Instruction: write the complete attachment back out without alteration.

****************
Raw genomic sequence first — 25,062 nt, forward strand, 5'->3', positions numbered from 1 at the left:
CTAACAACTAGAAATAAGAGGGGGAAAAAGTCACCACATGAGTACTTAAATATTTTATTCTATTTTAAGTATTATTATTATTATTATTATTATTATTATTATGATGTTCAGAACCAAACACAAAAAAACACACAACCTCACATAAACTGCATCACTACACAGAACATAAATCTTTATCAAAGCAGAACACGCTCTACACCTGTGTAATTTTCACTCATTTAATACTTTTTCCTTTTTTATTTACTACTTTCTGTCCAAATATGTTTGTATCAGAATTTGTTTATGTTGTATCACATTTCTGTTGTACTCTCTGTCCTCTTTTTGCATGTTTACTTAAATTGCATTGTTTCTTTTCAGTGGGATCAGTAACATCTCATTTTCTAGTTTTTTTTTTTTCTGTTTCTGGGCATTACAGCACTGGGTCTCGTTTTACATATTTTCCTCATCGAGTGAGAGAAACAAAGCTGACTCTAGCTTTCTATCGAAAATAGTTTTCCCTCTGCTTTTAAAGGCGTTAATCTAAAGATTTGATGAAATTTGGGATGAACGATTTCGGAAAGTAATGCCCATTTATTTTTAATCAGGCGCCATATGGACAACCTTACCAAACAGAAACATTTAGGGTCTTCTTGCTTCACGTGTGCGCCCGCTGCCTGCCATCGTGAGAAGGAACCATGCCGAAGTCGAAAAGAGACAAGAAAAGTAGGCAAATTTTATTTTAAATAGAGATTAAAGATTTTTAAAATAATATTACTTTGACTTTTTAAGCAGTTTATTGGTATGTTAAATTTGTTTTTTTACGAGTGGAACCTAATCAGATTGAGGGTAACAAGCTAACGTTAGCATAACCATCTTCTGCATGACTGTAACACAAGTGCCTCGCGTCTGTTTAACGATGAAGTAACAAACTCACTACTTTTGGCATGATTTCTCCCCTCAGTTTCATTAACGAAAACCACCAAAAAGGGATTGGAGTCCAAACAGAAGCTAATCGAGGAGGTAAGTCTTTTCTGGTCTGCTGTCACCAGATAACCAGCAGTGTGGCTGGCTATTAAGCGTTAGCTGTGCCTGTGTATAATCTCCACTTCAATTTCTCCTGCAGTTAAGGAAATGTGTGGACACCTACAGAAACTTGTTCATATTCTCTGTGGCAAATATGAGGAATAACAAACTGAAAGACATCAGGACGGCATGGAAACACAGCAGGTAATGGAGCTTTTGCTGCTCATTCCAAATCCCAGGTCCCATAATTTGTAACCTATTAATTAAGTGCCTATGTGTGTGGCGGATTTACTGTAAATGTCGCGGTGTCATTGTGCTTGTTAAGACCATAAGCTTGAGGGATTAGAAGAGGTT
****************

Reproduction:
Raw genomic sequence first — 25,062 nt, forward strand, 5'->3', positions numbered from 1 at the left:
CTAACAACTAGAAATAAGAGGGGGAAAAAGTCACCACATGAGTACTTAAATATTTTATTCTATTTTAAGTATTATTATTATTATTATTATTATTATTATTATGATGTTCAGAACCAAACACAAAAAAACACACAACCTCACATAAACTGCATCACTACACAGAACATAAATCTTTATCAAAGCAGAACACGCTCTACACCTGTGTAATTTTCACTCATTTAATACTTTTTCCTTTTTTATTTACTACTTTCTGTCCAAATATGTTTGTATCAGAATTTGTTTATGTTGTATCACATTTCTGTTGTACTCTCTGTCCTCTTTTTGCATGTTTACTTAAATTGCATTGTTTCTTTTCAGTGGGATCAGTAACATCTCATTTTCTAGTTTTTTTTTTTTCTGTTTCTGGGCATTACAGCACTGGGTCTCGTTTTACATATTTTCCTCATCGAGTGAGAGAAACAAAGCTGACTCTAGCTTTCTATCGAAAATAGTTTTCCCTCTGCTTTTAAAGGCGTTAATCTAAAGATTTGATGAAATTTGGGATGAACGATTTCGGAAAGTAATGCCCATTTATTTTTAATCAGGCGCCATATGGACAACCTTACCAAACAGAAACATTTAGGGTCTTCTTGCTTCACGTGTGCGCCCGCTGCCTGCCATCGTGAGAAGGAACCATGCCGAAGTCGAAAAGAGACAAGAAAAGTAGGCAAATTTTATTTTAAATAGAGATTAAAGATTTTTAAAATAATATTACTTTGACTTTTTAAGCAGTTTATTGGTATGTTAAATTTGTTTTTTTACGAGTGGAACCTAATCAGATTGAGGGTAACAAGCTAACGTTAGCATAACCATCTTCTGCATGACTGTAACACAAGTGCCTCGCGTCTGTTTAACGATGAAGTAACAAACTCACTACTTTTGGCATGATTTCTCCCCTCAGTTTCATTAACGAAAACCACCAAAAAGGGATTGGAGTCCAAACAGAAGCTAATCGAGGAGGTAAGTCTTTTCTGGTCTGCTGTCACCAGATAACCAGCAGTGTGGCTGGCTATTAAGCGTTAGCTGTGCCTGTGTATAATCTCCACTTCAATTTCTCCTGCAGTTAAGGAAATGTGTGGACACCTACAGAAACTTGTTCATATTCTCTGTGGCAAATATGAGGAATAACAAACTGAAAGACATCAGGACGGCATGGAAACACAGCAGGTAATGGAGCTTTTGCTGCTCATTCCAAATCCCAGGTCCCATAATTTGTAACCTATTAATTAAGTGCCTATGTGTGTGGCGGATTTACTGTAAATGTCGCGGTGTCATTGTGCTTGTTAAGACCATAAGCTTGAGGGATTAGAAGAGGTT